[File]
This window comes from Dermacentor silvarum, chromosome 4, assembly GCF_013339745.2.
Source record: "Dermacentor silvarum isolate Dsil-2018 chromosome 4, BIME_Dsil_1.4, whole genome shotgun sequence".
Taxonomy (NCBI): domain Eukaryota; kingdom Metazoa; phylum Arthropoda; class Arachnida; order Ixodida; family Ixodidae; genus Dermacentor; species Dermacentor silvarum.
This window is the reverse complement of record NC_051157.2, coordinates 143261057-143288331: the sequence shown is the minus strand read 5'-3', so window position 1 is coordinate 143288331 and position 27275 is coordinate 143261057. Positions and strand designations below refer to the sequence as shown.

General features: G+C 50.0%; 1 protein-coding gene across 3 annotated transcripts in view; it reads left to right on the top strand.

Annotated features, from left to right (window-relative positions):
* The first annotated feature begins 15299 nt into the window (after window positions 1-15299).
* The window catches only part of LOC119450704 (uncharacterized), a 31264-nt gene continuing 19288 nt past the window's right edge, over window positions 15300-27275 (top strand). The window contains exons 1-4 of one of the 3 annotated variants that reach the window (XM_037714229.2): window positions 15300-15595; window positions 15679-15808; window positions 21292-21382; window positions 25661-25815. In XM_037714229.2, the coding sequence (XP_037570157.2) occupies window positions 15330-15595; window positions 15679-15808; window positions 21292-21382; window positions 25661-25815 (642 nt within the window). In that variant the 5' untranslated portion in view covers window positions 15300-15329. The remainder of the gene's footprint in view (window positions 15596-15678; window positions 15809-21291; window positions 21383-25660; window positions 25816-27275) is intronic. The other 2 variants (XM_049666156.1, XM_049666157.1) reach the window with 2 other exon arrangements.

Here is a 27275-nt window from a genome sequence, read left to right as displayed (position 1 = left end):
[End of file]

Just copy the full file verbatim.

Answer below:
This window comes from Dermacentor silvarum, chromosome 4, assembly GCF_013339745.2.
Source record: "Dermacentor silvarum isolate Dsil-2018 chromosome 4, BIME_Dsil_1.4, whole genome shotgun sequence".
Taxonomy (NCBI): domain Eukaryota; kingdom Metazoa; phylum Arthropoda; class Arachnida; order Ixodida; family Ixodidae; genus Dermacentor; species Dermacentor silvarum.
This window is the reverse complement of record NC_051157.2, coordinates 143261057-143288331: the sequence shown is the minus strand read 5'-3', so window position 1 is coordinate 143288331 and position 27275 is coordinate 143261057. Positions and strand designations below refer to the sequence as shown.

General features: G+C 50.0%; 1 protein-coding gene across 3 annotated transcripts in view; it reads left to right on the top strand.

Annotated features, from left to right (window-relative positions):
* The first annotated feature begins 15299 nt into the window (after window positions 1-15299).
* The window catches only part of LOC119450704 (uncharacterized), a 31264-nt gene continuing 19288 nt past the window's right edge, over window positions 15300-27275 (top strand). The window contains exons 1-4 of one of the 3 annotated variants that reach the window (XM_037714229.2): window positions 15300-15595; window positions 15679-15808; window positions 21292-21382; window positions 25661-25815. In XM_037714229.2, the coding sequence (XP_037570157.2) occupies window positions 15330-15595; window positions 15679-15808; window positions 21292-21382; window positions 25661-25815 (642 nt within the window). In that variant the 5' untranslated portion in view covers window positions 15300-15329. The remainder of the gene's footprint in view (window positions 15596-15678; window positions 15809-21291; window positions 21383-25660; window positions 25816-27275) is intronic. The other 2 variants (XM_049666156.1, XM_049666157.1) reach the window with 2 other exon arrangements.

Here is a 27275-nt window from a genome sequence, read left to right as displayed (position 1 = left end):